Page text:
The dentary of morganucodonts is mammal-like in having a large coronoid process and a well-developed condylar process that articulated with the squamosal. From the lateral side, this appears to be the only jaw joint, but medial to it a functional quadrate-articular jaw joint was also still present. In Morganucodon the angular process is situated well anterior to that of more derived mammals, which led Jenkins et al. (1983) to identify it as a pseudangular process. The skull of Morganucodon lacks prefrontal and postorbital bones, as in other mammals and advanced cynodonts, but primitively retains a septomaxilla. Although first reported to retain tabular bones, as in cynodonts (Kermack et al., 1981), subsequent studies have concluded that tabulars are absent in Morganucodon (e.g., Luo et al., 2002).
The vertebral column of morganucodonts is more regionally differentiated than in cynodonts and shows other
modifications associated with mammal-like movements, including an essentially mammalian atlas-axis complex and an enlarged cervical canal (reflecting expansion of the spinal cord in the region of the brachial plexus, which in turn suggests more complex neural control of the forelimbs). At the same time, the pectoral girdle is distinctly cynodont-like. The scapula lacks a supraspinous fossa, and there are two coracoids, although only the posterior one contributes to the glenoid fossa. The humerus is rather therian-like at the proximal end, with a hemispherical head and a pair of tuberosities; but distally it has an ulnar condyle as in cyn-odonts, rather than an ulnar trochlea as in advanced mammals. The proximal and distal articulations of the humerus are twisted relative to each other. These humeral features suggest a sprawling stance. The pelvis is derived, as in mam mals and tritylodontids, in having a long ilium with separate gluteal and iliac surfaces and a large obturator foramen. The femur has a spherical head and trochanters arranged as in mammals (and tritylodontids, but not other cynodonts). The ankle, however, shows few mammalian specializations except for the presence of an astragalar foramen. Morphology of the phalanges and a probably abducted hallux suggest grasping ability. Together these features suggest that morganucodonts had rather generalized skeletons that enabled them to climb as well as scramble on the ground.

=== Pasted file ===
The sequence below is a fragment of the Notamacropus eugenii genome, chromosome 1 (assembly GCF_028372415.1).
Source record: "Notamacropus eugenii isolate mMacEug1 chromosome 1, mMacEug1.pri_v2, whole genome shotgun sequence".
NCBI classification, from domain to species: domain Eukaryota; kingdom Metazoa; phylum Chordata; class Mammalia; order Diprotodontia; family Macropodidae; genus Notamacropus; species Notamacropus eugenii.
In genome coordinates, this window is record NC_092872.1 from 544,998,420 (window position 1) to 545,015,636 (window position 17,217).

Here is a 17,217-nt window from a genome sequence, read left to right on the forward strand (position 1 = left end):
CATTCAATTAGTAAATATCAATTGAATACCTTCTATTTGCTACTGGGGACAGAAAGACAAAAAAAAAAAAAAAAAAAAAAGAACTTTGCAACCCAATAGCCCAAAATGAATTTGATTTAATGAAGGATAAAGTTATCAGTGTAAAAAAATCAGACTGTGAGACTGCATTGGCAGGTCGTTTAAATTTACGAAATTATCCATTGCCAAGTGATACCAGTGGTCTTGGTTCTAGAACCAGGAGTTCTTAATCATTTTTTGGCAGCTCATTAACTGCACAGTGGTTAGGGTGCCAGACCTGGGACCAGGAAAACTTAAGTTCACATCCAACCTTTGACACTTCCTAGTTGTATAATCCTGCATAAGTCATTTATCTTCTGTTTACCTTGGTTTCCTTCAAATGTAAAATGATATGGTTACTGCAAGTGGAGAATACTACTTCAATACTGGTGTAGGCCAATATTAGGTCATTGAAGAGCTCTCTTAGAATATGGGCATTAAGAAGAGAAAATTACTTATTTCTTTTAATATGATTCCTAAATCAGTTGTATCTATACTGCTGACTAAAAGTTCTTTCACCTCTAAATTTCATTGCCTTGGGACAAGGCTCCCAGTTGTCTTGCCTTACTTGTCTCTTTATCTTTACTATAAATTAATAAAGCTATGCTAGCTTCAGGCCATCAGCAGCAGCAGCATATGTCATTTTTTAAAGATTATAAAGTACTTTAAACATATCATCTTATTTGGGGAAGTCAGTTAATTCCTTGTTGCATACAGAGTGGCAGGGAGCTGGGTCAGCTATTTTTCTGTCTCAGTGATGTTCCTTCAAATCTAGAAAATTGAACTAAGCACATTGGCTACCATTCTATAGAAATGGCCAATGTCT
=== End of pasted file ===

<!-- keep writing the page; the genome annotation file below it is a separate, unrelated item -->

Sinoconodon has triconodont-like cheek teeth, which differ from those of morganucodonts in lacking well-developed cingula (Fig. 4.4A). As in morganucodonts, there is a bony separation between the orbits, and the jaw joint is between the squamosal and the dentary, but the postdentary bones are more reduced than in morganucodonts (Crompton and Sun, 1985)—a presumably derived condition. In other ways, however, Sinoconodon seems to be more primitive than Mor-ganucodon. Cochlear structure was more primitive (Luo et al., 1995), and the absence of consistent wear facets indicates that Sinoconodon lacked precise molar occlusion. It resembles cynodonts in retaining a large septomaxillary bone and multiple replacement of the incisors and canines; in addition, the posterior molars were replaced once (Zhang et al., 1998). These features suggest that Sinoconodon diverged from the mammalian stem earlier than morganucodontids and could be the sister group of all other mammals (Wible, 1991; Crompton and Luo, 1993; Luo et al., 2002).